Zacchaeus (Zac's Tax)

Zacchaeus (Zac's Tax)

A Stage Play by Ruth Carter
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A short monolog about the tax collector who met Jesus

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 Zacchaeus

Let’s see. Three water jugs. I can give one to that young widow woman who works so hard in the fishery. I’ve seen her trying to tote water home in that old leaky wineskin. And then there’s that stone mason who broke his leg and is unable to work just now. It’s been pretty hard for him to provide for that growing family of his. I know they could use one of my water jugs. I’ll just fill it up with bundles of flour, figs and olives and the like, so they can eat, too. That’ll be fun. I can do that for the widow, too. Both families surely deserve any help I can give them.

Now, who should I give that third jug to? (Suddenly giggles gleefully, rubbing his hands together). I know! Hadad ben Hadad! That rascally old scoundrel wouldn’t expect anything from me! Why, he and I have been trying to cheat each other for years! He’s even succeeded from time to time, too. He won’t know what hit him. (Sobers) I won’t give it to him because he deserves it. He doesn’t deserve anything from me, the old reprobate! I’ll give it to him because he doesn’t deserve it. (A quick look up) And I know all about getting what I don’t deserve, don’t I? If I got what I really deserved, I’d be swinging from a gallows somewhere.

(Checks his list)

Hmmmm. Eight cloaks. Eight! That means I own 16! What do I need with 16 cloaks? Or even eight, for that matter? I can only wear one at a time. I know I said I’d give away half of all my goods, but this is ridiculous! I can only wear one cloak, so I’ll just keep one. (Scribbles on his list) There. Fifteen cloaks to give away. I think I’ll send them to that leper colony in Judea. What fun! We’ll just add the cloaks to the barrels of grain and vegetables we’ve already got earmarked for them. Those poor souls are so used to getting cast-off old rags. They’ll enjoy having something nice to wear for a change. (Skips around a bit) I’ve never had so much fun in my life!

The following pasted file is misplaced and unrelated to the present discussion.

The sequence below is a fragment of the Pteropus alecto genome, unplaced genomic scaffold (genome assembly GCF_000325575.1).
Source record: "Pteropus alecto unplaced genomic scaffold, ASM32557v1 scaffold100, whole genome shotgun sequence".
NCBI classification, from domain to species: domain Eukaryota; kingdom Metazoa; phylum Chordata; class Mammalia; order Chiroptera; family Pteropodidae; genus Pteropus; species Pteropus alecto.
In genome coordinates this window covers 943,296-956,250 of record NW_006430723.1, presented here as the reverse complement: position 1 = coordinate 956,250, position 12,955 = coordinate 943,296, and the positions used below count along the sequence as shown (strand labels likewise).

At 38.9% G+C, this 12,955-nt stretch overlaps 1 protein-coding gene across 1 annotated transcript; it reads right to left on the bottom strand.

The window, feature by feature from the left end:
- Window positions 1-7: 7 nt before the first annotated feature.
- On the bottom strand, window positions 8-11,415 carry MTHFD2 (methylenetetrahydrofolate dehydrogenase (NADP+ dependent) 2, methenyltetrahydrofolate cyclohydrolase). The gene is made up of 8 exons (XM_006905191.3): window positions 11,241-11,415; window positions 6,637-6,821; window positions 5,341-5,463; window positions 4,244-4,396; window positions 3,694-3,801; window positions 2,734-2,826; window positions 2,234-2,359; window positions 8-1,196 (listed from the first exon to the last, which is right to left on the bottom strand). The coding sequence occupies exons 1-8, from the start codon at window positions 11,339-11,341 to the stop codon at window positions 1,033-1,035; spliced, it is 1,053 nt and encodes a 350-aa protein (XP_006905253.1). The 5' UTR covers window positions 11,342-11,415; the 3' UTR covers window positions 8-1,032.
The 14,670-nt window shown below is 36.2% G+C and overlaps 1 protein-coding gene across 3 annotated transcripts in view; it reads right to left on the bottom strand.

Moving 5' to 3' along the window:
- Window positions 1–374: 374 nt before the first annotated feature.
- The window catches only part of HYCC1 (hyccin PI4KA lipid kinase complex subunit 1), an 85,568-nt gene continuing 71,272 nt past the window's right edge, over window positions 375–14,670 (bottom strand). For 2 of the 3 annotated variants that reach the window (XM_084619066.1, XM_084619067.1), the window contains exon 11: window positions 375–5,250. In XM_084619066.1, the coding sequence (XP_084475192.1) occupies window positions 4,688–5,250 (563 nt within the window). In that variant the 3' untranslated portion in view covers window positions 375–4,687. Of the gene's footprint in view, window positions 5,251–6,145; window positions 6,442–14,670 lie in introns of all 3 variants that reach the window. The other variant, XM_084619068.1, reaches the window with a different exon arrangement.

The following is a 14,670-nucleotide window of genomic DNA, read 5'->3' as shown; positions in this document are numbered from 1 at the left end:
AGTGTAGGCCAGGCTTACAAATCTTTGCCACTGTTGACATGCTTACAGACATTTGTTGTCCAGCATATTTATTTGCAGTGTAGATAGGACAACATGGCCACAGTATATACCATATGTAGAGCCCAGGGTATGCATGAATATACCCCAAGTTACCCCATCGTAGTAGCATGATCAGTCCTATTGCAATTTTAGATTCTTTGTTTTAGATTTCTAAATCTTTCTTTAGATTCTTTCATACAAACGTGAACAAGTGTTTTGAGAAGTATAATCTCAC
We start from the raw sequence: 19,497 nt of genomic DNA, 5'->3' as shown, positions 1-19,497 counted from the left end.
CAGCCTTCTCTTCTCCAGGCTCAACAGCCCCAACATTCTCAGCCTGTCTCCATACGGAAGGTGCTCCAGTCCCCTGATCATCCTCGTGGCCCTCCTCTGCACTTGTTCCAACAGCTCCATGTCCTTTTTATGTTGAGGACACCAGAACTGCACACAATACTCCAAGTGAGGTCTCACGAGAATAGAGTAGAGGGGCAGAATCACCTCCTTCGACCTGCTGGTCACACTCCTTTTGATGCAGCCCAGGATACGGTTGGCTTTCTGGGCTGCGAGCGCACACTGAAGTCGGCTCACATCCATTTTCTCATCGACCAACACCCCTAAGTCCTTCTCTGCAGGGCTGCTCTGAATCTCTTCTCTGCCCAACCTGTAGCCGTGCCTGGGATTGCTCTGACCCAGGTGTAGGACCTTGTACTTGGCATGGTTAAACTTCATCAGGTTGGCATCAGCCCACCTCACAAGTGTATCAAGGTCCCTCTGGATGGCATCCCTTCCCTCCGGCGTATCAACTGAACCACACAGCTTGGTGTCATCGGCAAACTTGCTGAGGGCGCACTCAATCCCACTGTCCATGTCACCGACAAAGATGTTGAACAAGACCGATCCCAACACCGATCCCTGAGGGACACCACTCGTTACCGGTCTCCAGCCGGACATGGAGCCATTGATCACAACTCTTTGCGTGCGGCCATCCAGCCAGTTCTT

(Looks up as if he just suddenly notices the audience.)

Oh, hello, there! I’ll bet you’re wondering what old Shorty is doing, giving away all this stuff? Well, I’ve only just begun, let me tell you!

Now, you’ve probably all had dealings with me at some time or another. As you know, I work for the Roman government, collecting taxes. Thing is, the only way a tax collector can earn a living is if he takes a little off the top. If the real tax is 15%, I simply charge 16% and pocket the change. It’s made me a tidy bit of profit over the years. I can’t pretend I haven’t done a lot of that. As you can see, I am a man of some wealth and substance. This is just the way things get done around here and you’ve all been pretty helpless to do anything about it. It never bothered me. I figured I had a right to some of those taxes. So what if nobody liked me? I was rich. So what if nobody respected me? I was feared. And if it wasn’t for that wily old Hadad ben Hadad, I’d be sitting pretty. Somehow that ol’ hyena had a way of making off with some of my hard-earned graft. Still, I’ve managed to amass quite a fortune.

Yesterday, things were going pretty much as usual. A merchant had come by to settle his accounts. He owed 21% of his profits in taxes. It came to thousands. After I rounded the figure up to 25%, I had a nice sum for me, too. It was starting out to be a pretty profitable day. All I had to do was watch out for that scamp, Hadad!

Well, my next customer was a blind beggar. He never had much money from his begging, but it was my duty to relieve him of Rome’s share. I confess I frequently got an extra coin or two from him, but it really wasn’t worth the effort. Today he was different, however. To my astonishment, he could see! He looked me straight in the eye and told me he’d been healed by Jesus of Nazareth.

Now, I’d heard of this Jesus. A fisherman or carpenter or some such, he was now an itinerant preacher with a rather motley following. Some stories of so-called miracles had made it even here, to Jericho. I hadn’t put much credence to them. Stories have a way of being blown up beyond recognition. But here, right in front of me, was proof of a miracle. I’d seen this old guy begging at the gates for years. His eyes had been cloudy and crusty. Now they were bright and clear. He’d been such a pathetic heap of bones, too, as he’d groveled for the few coins passers-by would drop into his cup. Now he stood straight and tall, with such a glad expression on his face!

I knew I just had to see Jesus.